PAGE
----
Philanthropy is like dating…
If you want to meet new people stop hanging out in the same old bars!
I’ve been glad to see the self-reflection going on in the social entrepreneurship space about diversity and more specifically, the lack of diversity among social entrepreneurs.
As one Skoll blogger put it, is it that only White men are innovative?
When there is a bit of colour (not that there aren’t any White Africans), majority of the Africans on the roster of the major fellowship organizations have had the good fortune of receiving Western educations at some point in their careers.
So, why is it that those selecting social entrepreneurs to nurture and support are having such a hard time finding Africans on the continent who are creating valuable social ventures?
This is where my dating analogy comes in.
Recruiters of social entrepreneurs have been hanging out in the same bars and have been meeting the same potential fellows. Those bars are, for the most part, located in North America and Western Europe.
The major, and I think potentially harmful, result of this is that there is a serious dearth of African social entrepreneurs being supported in their innovations for Africa. Instead we are perpetuating the same old formula where Westerners come up with solutions for African problems and try to deploy them on Africans who have given varying levels of consent.(I smell another blog post coming!)
And while I’m at it I should point out that diversity is not just different skin colour, its also different lived experiences. This, I think, is where the rubber meets the road. Its one thing to have someone like me, Western educated, teaching at an American university, and able to speak the language of social entrepreneurship. It’s entirely another thing to have someone who hasn’t left Nairobi, or a rural village, and to identify them and support their community transforming work. These amazing social entrepreneurs are there all across Africa and I would love to see them recognized.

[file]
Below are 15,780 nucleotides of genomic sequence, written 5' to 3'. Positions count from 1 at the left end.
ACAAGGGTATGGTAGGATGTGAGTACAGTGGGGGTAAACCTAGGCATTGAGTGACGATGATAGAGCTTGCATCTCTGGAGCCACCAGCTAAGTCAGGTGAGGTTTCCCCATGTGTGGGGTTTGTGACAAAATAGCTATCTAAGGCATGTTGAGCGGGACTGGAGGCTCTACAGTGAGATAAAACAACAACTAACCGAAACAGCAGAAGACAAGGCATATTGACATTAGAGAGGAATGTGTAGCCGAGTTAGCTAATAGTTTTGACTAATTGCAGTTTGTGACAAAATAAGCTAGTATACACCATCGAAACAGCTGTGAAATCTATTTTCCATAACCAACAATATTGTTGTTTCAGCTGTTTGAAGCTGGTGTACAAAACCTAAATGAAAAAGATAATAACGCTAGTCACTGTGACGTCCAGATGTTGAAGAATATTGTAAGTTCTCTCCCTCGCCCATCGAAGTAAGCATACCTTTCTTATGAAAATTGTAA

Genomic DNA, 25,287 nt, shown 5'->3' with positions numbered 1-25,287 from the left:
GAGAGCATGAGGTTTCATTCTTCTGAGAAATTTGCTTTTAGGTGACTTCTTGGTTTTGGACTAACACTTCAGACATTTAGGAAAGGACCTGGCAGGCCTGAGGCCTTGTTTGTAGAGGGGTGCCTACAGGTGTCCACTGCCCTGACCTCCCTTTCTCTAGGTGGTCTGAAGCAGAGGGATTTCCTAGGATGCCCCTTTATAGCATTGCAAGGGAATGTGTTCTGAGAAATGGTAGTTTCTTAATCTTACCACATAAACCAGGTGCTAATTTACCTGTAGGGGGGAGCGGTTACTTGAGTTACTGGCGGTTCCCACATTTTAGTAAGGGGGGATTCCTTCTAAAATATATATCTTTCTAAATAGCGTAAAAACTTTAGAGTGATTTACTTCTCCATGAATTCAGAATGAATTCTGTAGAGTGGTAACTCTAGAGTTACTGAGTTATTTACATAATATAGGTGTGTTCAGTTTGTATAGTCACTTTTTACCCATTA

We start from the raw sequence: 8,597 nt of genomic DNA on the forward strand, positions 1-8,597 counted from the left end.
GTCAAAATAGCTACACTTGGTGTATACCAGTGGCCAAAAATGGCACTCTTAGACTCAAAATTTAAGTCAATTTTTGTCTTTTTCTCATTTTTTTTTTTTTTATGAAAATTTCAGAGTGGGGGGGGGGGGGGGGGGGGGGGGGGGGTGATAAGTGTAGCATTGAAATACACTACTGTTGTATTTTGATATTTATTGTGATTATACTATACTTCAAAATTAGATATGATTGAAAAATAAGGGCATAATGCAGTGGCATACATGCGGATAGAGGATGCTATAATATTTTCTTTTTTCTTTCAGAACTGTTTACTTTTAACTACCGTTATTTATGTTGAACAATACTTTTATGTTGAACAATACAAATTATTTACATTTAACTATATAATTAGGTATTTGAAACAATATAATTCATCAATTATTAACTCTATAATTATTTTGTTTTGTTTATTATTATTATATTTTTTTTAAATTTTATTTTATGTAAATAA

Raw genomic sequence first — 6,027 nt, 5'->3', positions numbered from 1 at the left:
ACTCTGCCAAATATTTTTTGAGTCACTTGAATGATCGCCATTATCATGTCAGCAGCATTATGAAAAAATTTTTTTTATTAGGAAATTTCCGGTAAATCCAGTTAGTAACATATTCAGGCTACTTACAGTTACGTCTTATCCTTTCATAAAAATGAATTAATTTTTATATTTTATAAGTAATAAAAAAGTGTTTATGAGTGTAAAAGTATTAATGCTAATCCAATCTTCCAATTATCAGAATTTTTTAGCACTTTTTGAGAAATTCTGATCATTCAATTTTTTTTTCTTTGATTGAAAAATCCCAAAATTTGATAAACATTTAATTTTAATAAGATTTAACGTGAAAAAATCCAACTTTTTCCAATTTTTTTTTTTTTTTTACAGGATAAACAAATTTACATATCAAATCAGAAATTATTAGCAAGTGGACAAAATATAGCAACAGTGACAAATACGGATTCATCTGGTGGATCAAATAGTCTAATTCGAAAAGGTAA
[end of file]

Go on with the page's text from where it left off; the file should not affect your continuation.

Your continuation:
To find such entrepreneurs you’re going to need to get on an airplane and go to where they are, spend time with them and the communities they serve, and figure out, from the bottom up, what kind of help and support they need. It may not look like the traditional networking package offered by the usual social entrepreneur fellowships. I don’t know what it looks like but we need to get bigger ears and keep them to the ground.
Diversifying the field of social entrepreneurship requires a deep deep commitment to diversity. One that goes beyond rhetoric and that is willing to put money where the mouth is. Investing in offices and recruitment officers on the African continent who will traverse the various countries in search of amazing Africans who are silently transforming their communities.
My question is whether the funders of social entrepreneurs are willing to truly and really engage. To commit their resources to visiting different bars on different continents?